water-cooled reactor


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water-cooled reactor

[′wȯd·ər ¦küld rē′ak·tər]
(nucleonics)
A nuclear reactor in which water is used as a primary coolant.
References in periodicals archive ?
The Supercritical Water-Cooled Reactor would operate at the critical point of water, giving it certain advantages over either pressurized or boiling water reactors.
Thus there was a need for a revised set of design and fabrication rules to facilitate the development of safe, economically competitive water-cooled reactors contained in pressure vessels.
The good safety record of inherently unsafe high-pressure water-cooled reactors has been achieved using expensive reinforced containment vessels, back-up cooling systems and a complex stringent regulatory system.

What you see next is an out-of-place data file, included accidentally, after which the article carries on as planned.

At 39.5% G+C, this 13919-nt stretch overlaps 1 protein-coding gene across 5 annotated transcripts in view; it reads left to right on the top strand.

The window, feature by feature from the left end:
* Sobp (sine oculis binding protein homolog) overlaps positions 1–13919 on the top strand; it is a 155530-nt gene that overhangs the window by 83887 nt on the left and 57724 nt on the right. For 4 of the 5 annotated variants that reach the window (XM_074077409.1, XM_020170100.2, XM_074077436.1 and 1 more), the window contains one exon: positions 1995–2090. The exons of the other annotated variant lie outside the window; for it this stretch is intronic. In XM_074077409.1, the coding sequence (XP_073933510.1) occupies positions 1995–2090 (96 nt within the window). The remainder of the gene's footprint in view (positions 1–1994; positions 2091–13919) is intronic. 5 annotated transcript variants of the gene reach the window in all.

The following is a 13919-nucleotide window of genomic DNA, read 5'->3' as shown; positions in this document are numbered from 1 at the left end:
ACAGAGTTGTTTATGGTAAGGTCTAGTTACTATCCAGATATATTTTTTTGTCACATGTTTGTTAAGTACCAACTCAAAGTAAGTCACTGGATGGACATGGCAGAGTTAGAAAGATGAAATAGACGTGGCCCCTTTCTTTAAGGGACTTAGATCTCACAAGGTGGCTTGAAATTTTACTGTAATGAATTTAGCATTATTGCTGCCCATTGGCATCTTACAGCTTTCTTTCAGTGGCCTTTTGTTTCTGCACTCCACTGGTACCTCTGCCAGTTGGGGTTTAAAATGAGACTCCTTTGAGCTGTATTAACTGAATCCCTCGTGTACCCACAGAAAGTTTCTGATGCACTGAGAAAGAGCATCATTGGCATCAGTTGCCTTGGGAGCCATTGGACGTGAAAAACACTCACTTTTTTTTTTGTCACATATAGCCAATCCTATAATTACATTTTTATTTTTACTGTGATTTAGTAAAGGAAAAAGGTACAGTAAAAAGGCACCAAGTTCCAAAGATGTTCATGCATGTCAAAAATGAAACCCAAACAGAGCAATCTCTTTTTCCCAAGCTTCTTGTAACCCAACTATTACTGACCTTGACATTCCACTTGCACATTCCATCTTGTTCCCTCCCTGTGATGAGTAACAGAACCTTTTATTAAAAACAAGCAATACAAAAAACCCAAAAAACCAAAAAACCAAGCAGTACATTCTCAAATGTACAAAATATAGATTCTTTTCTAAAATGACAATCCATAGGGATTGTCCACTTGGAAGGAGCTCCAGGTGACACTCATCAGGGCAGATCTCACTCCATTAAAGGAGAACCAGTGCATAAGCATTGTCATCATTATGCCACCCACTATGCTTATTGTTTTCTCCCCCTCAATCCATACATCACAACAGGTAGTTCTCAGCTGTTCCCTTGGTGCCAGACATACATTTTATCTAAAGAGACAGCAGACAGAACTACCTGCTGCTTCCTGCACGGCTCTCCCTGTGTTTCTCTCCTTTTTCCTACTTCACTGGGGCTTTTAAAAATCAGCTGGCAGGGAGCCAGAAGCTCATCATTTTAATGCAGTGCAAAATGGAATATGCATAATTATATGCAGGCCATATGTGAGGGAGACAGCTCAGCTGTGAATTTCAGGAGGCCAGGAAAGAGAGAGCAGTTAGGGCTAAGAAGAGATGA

Next in line are the eleven first-generation 440 megawatt VVER water-cooled reactors, notably at Kozloduy in Bulgaria.
The company says this improves safety compared with conventional water-cooled reactors that run under pressure, leaving them liable to explosion.
The Prism reactor consumes transuranics in used nuclear fuel from water-cooled reactors, essentially turning plutonium waste into energy.
Originally chosen to fit into the cramped confines of a submarine hull, water-cooled reactors are used today in most of the world's 440 operating nuclear plants.